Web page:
Local News

Marines, Sailors Leave Camp Lejeune In Largest Deployment Since Gulf War

Posted January 15, 2003 3:38 a.m. EST

— A quickly assembled force of 7,000 Marines and 5,000 sailors prepared to sail Wednesday for the Persian Gulf region in the largest deployment from Camp Lejeune since the Gulf War.

Seven ships waited in the Atlantic to the east of the Marine base as headquarters staff members boarded helicopters to fly in waves to their floating base.

Combat troops and their equipment have been loaded aboard the ships since Friday.

"It's the fastest deployment I've ever seen in my 29 years in the Navy," said Rear Adm. Michael Nowakowski, commander of the seven vessels in Amphibious Group Two from the naval base in Norfolk, Va.

The admiral said his ships were refueled New Year's Day in preparation for deployment. Marines received their deployment order Friday and were loaded within five days.

As officers and ranking sergeants boarded helicopters on the banks of the New River in front of their brick headquarters building, family members hugged the departing Marines.

Brig. Gen. Richard Natonski, commander of the troops in the 2nd Marine Expeditionary Brigade, said the deployment was different from routine trips away from the base because there was no set return date.

"We don't know how long we'll be gone," Natonski said. "I just cleaned out my office."

Perched among duffel bags and combat packs waiting to be loaded aboard the choppers were boxes with copying machines and computers needed for headquarters operations.

Earlier movements of troops involved infantry armed with M-16 rifles, rocket launchers and machine guns.

Once in the region, the North Carolina-based Marines will join a force of 7,000 more Marines from Camp Pendleton, Calif.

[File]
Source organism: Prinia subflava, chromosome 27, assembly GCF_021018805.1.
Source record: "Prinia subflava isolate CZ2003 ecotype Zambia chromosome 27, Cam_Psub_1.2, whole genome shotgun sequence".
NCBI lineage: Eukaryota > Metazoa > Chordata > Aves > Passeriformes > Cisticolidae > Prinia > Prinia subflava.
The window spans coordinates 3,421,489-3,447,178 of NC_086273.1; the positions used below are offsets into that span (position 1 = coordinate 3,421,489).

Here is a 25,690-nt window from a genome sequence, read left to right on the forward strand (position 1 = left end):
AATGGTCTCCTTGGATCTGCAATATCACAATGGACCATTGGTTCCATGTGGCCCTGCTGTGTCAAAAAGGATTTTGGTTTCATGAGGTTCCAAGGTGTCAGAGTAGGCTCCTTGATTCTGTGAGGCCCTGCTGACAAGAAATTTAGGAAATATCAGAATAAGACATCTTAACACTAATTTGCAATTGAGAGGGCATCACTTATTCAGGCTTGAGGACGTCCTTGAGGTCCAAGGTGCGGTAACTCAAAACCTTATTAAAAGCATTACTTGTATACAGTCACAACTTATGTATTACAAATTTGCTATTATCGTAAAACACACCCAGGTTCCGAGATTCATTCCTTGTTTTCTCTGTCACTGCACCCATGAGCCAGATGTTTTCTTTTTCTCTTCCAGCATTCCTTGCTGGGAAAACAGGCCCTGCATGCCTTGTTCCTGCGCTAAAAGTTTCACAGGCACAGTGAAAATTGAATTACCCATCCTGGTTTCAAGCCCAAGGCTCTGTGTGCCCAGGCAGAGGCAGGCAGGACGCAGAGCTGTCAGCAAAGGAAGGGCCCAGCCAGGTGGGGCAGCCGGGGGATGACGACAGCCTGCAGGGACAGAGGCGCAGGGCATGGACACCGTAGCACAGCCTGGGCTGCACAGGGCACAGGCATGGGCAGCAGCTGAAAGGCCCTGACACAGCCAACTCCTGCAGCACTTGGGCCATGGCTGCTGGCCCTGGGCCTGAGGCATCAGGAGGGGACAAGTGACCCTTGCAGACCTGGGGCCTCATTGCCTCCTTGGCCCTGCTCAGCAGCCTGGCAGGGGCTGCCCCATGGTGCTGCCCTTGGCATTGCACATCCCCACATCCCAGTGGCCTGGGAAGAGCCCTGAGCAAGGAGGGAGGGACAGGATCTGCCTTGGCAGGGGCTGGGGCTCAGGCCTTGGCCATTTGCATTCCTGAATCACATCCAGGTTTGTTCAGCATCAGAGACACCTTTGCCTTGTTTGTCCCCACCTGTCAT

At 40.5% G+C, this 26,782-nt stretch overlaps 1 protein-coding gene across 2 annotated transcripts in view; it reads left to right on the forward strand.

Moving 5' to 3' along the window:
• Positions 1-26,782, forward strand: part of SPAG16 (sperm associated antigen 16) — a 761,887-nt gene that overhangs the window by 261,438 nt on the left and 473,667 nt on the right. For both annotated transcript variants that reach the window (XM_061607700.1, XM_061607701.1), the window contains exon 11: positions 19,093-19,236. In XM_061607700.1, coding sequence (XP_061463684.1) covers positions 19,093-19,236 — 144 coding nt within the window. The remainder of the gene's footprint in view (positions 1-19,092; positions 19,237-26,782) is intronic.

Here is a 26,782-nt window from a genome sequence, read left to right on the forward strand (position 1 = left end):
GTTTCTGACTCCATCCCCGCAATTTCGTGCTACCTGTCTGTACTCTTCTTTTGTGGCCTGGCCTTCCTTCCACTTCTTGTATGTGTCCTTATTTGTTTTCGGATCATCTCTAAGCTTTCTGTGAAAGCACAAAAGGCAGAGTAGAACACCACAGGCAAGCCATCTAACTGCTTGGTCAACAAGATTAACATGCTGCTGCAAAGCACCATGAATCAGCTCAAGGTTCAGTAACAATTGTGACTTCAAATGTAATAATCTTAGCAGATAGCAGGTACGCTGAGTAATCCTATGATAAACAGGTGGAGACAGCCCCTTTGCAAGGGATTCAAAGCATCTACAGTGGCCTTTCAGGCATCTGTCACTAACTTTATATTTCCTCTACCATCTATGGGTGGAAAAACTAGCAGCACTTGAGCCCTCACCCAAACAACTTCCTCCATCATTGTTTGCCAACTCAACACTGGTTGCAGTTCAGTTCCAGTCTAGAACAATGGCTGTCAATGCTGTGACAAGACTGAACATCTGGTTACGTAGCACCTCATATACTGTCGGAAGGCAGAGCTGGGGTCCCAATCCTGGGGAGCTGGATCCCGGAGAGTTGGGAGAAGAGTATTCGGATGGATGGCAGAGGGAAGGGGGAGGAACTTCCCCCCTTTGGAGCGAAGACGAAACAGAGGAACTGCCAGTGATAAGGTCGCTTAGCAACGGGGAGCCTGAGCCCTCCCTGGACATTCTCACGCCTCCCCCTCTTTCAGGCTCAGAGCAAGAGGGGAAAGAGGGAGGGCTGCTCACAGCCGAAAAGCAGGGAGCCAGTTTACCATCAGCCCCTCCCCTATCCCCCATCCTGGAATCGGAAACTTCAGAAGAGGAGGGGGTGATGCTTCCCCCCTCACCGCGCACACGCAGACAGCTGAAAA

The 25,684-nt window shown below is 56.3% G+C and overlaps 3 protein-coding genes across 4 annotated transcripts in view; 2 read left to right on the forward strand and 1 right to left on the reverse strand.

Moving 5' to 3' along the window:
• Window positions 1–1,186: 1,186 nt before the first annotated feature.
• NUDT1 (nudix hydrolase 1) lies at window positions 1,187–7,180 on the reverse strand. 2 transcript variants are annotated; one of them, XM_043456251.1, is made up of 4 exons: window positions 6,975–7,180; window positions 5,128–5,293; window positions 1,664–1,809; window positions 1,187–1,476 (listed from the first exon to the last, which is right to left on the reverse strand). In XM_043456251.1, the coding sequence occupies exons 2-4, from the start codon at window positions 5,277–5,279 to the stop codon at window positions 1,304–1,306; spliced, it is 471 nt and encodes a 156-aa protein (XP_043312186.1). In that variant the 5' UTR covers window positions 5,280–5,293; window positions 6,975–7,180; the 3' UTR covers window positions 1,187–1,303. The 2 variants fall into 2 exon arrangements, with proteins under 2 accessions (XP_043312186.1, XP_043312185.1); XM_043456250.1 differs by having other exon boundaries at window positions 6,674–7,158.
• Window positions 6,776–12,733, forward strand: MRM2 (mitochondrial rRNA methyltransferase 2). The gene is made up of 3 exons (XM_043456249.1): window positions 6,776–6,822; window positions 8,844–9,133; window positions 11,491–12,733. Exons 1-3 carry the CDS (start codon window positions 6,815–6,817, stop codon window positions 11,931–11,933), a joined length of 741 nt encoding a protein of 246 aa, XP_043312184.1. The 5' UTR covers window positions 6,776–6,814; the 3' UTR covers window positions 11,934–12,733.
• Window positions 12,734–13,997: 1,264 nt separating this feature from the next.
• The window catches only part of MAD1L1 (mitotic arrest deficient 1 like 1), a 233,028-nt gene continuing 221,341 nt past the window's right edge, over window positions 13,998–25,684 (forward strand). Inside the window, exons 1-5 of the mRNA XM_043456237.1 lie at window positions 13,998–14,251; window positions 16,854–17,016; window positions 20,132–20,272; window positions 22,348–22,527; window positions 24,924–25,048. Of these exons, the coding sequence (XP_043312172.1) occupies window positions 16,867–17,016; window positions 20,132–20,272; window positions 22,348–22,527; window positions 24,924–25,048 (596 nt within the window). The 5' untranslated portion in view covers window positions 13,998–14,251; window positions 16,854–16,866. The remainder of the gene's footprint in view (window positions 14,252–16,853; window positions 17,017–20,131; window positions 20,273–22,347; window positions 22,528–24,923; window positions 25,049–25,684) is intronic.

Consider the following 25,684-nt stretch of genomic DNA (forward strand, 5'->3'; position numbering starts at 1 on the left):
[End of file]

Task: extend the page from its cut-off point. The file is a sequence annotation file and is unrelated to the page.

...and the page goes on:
Natonski said the troops would wait for orders on whether they would operate from the amphibious ships or from a ground base; they are capable of either.

The general said his Marines - augmented by tanks, light armored vehicles, artillery, attack jets and troop carrying helicopters - would be "a force to contend with."

Gunnery Sgt. Rick Lemke sat on the grass playing with daughters Savannah, 2-1/2, and Samantha, 6, while his wife nursed their 6-month-old baby in the family car.

"She's in good hands," Lemke said. "We've got a lot of neighbors and friends. They'll be in good hands."

The force included reservists, such as members of a tank unit from Kentucky. One Marine was working in a discount store a week ago and now was aboard a ship, Natonski said.

The wife of a reserve liaison officer said her husband just returned at Christmas from seven months in Kuwait only to be told to stay packed and get ready to leave again.

"You have to take it in stride," said Donna Terashima, 33, of Raleigh.

Her husband, Maj. Eric Terashima, was a heavy equipment marketing executive until he was activated last February.

As she took a photo of her husband boarding a helicopter and held her 14-month-old son Kyle, she said she was concerned about the deployment.

Of course, I'm upset," she said. "This one, I'm thinking there's more possibility of a war. He's going because of Iraq, and that concerns me."